On physical examination, isopropanol intoxication mimics that ethanol intoxication. Due to having a higher molecular weight than ethanol, isopropanol, it is more intoxicating than ethanol and can produce an altered sensorium, hypotension, hypothermia, and even cardiopulmonary collapse. Hypotension is associated with a severe overdose and is related to a mortality rate of nearly 45%. On pupillary examination, miosis is the most common finding. Patients also may experience a loss of deep tendon and corneal reflexes and may experience an extensor reaction to plantar reflex testing.
Patients suspected of a toxic alcohol ingestion in which the toxic alcohol is unknown should undergo routine blood testing to include a complete blood count, basic metabolic profile, transaminases, pregnancy status, serum or urine ketones, lactate, ethanol, and acetaminophen and salicylate concentrations. An electrocardiogram should be obtained on all toxicological patients. Following an acute, unknown ingestion, toxic alcohol concentrations would be the best tests to perform but have limited availability in most hospitals because gas chromatography measures these concentrations with mass-spectroscopy confirmation.
Unlike the other toxic alcohols, isopropanol ingestion will reveal labs consistent with a ketosis without an apparent metabolic acidosis and a normal serum glucose level. The reason that a metabolic acidosis does not develop in an isopropanol ingestion is that the active metabolite, acetone, is a terminal ketone in the metabolic pathway and is an uncharged molecule, unlike the active metabolites in other toxic alcohol ingestions. However, the physician may note an elevated osmolar gap early in the presentation prior to significant metabolism, and reports have shown that an increase of 1 mg/dL in the serum of isopropanol will cause a 0.17 mOsm/kg rise in serum osmolality.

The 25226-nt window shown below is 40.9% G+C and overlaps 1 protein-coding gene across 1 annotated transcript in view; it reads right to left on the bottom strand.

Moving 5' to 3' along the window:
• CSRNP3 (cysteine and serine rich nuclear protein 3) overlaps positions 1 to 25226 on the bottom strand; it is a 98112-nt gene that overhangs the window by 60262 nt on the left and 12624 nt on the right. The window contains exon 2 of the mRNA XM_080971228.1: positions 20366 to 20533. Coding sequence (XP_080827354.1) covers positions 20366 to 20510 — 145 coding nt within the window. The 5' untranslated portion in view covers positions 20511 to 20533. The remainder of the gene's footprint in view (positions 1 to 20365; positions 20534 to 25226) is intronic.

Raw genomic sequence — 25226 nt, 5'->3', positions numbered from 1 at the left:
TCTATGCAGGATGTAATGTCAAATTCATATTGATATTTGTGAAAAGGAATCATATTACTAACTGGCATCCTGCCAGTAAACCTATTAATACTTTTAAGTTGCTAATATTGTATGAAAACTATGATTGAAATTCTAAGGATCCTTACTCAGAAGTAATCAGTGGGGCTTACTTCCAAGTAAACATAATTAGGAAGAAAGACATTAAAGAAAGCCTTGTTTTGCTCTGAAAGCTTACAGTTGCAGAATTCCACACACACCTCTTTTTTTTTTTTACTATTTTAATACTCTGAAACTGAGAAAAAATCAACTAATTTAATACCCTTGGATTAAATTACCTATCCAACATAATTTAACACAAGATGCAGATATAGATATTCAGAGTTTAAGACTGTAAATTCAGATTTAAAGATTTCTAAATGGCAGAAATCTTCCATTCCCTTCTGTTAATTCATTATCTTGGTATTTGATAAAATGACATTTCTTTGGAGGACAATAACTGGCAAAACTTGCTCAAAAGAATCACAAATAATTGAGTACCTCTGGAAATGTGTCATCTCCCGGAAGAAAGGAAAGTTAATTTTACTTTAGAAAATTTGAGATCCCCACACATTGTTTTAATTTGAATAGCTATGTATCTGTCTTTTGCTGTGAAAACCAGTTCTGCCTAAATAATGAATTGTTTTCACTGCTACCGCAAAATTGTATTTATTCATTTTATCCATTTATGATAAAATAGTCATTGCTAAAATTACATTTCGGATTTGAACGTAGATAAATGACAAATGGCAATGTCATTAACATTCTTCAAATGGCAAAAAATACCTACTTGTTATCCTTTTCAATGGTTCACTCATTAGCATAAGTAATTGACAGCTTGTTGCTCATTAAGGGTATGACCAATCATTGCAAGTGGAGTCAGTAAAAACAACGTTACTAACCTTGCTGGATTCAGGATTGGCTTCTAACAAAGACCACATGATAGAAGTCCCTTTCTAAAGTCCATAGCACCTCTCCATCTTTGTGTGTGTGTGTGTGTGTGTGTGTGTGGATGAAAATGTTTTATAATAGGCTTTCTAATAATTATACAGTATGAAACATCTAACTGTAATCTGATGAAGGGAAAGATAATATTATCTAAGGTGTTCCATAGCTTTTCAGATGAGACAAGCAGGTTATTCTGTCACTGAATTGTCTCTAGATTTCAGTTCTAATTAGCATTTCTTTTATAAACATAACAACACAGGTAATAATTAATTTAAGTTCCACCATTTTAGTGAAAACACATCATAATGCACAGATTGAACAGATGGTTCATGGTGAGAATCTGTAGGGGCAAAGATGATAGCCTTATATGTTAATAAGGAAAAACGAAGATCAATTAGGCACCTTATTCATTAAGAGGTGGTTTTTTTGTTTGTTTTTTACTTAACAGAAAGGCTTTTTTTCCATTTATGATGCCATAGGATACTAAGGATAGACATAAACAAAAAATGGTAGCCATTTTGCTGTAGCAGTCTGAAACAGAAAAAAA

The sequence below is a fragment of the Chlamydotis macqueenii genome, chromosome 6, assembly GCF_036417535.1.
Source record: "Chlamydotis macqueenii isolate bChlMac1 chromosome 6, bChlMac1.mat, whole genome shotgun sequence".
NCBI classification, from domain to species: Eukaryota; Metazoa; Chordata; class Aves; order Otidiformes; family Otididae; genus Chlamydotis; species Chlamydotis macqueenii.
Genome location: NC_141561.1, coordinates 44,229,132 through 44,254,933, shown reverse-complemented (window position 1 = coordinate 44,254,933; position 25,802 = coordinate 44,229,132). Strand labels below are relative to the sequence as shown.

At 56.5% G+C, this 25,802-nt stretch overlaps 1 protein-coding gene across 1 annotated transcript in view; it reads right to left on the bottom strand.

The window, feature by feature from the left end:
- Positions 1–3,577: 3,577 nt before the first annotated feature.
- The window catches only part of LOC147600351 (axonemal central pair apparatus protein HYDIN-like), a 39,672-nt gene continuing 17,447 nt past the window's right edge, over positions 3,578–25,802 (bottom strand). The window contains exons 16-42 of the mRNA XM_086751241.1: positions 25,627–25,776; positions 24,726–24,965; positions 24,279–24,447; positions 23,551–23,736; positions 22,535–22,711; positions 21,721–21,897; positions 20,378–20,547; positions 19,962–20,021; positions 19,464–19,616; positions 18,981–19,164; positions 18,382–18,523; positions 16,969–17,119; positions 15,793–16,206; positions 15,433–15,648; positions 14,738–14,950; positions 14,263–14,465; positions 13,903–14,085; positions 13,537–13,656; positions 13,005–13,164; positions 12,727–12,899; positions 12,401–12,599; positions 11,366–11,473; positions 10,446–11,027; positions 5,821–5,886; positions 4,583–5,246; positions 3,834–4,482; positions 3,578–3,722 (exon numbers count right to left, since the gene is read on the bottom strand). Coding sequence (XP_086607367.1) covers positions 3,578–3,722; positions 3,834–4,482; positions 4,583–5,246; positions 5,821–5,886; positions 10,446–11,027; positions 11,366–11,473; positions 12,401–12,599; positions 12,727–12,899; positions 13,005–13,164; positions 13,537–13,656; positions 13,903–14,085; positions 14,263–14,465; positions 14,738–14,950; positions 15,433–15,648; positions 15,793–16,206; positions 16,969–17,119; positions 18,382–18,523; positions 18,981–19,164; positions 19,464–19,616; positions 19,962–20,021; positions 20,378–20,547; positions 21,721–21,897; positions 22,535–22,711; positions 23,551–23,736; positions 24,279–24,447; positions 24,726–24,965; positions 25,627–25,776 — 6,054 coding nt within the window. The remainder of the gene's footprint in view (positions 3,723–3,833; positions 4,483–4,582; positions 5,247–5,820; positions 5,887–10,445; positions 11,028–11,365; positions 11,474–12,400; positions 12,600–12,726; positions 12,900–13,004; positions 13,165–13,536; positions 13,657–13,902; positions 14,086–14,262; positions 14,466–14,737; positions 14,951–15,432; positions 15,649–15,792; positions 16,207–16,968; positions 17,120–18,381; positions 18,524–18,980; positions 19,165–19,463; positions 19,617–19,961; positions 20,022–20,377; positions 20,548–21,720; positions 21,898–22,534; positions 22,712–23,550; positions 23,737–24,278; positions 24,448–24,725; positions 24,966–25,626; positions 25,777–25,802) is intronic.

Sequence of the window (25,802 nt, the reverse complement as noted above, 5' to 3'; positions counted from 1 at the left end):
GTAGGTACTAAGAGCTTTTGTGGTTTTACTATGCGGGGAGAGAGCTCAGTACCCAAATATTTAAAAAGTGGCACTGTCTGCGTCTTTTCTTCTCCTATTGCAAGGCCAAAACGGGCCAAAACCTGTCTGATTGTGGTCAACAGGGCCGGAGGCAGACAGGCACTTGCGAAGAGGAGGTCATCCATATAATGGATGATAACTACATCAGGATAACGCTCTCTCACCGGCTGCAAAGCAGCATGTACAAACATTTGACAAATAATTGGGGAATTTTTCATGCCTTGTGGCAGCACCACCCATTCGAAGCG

Pseudo-renal failure is a possible laboratory finding in isopropanol toxicity and is related to the Jaffe reaction, an analytical colorimetric method used to determine creatinine levels in both serum and urine. However, the presence of acetone in the serum can falsely elevate creatinine levels if this method is used without a corresponding elevation in blood urea nitrogen. Previous data has shown a creatinine level increase of 1 mg/dL for every 100 mg/dL of acetone in the serum. With this knowledge, a physician can calculate the serum acetone level in a patient by using this equation: